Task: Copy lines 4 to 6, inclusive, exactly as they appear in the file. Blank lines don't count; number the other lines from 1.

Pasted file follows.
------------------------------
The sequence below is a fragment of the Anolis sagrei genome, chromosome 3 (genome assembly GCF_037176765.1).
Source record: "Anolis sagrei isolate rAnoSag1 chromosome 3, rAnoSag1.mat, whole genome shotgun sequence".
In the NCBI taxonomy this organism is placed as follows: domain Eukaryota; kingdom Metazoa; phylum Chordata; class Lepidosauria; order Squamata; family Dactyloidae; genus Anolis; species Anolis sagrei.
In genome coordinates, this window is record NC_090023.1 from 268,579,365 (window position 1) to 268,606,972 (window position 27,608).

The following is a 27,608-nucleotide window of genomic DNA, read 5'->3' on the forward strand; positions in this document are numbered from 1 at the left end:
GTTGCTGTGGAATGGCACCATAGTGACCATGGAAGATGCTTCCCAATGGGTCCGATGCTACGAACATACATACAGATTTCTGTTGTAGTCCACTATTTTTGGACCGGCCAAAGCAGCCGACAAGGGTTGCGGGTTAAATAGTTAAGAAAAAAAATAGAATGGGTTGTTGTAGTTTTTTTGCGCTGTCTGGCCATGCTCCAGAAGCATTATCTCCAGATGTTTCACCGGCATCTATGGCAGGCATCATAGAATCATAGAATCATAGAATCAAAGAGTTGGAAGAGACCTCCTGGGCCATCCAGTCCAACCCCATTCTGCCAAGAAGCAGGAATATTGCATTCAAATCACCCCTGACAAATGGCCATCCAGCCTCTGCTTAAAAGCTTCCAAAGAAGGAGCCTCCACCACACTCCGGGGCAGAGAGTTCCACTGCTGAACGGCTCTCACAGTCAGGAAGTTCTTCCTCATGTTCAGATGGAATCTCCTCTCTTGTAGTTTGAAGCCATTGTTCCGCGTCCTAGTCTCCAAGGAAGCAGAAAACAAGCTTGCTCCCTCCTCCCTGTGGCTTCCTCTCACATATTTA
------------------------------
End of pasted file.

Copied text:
In genome coordinates, this window is record NC_090023.1 from 268,579,365 (window position 1) to 268,606,972 (window position 27,608).

The following is a 27,608-nucleotide window of genomic DNA, read 5'->3' on the forward strand; positions in this document are numbered from 1 at the left end:
GTTGCTGTGGAATGGCACCATAGTGACCATGGAAGATGCTTCCCAATGGGTCCGATGCTACGAACATACATACAGATTTCTGTTGTAGTCCACTATTTTTGGACCGGCCAAAGCAGCCGACAAGGGTTGCGGGTTAAATAGTTAAGAAAAAAAATAGAATGGGTTGTTGTAGTTTTTTTGCGCTGTCTGGCCATGCTCCAGAAGCATTATCTCCAGATGTTTCACCGGCATCTATGGCAGGCATCATAGAATCATAGAATCATAGAATCAAAGAGTTGGAAGAGACCTCCTGGGCCATCCAGTCCAACCCCATTCTGCCAAGAAGCAGGAATATTGCATTCAAATCACCCCTGACAAATGGCCATCCAGCCTCTGCTTAAAAGCTTCCAAAGAAGGAGCCTCCACCACACTCCGGGGCAGAGAGTTCCACTGCTGAACGGCTCTCACAGTCAGGAAGTTCTTCCTCATGTTCAGATGGAATCTCCTCTCTTGTAGTTTGAAGCCATTGTTCCGCGTCCTAGTCTCCAAGGAAGCAGAAAACAAGCTTGCTCCCTCCTCCCTGTGGCTTCCTCTCACATATTTA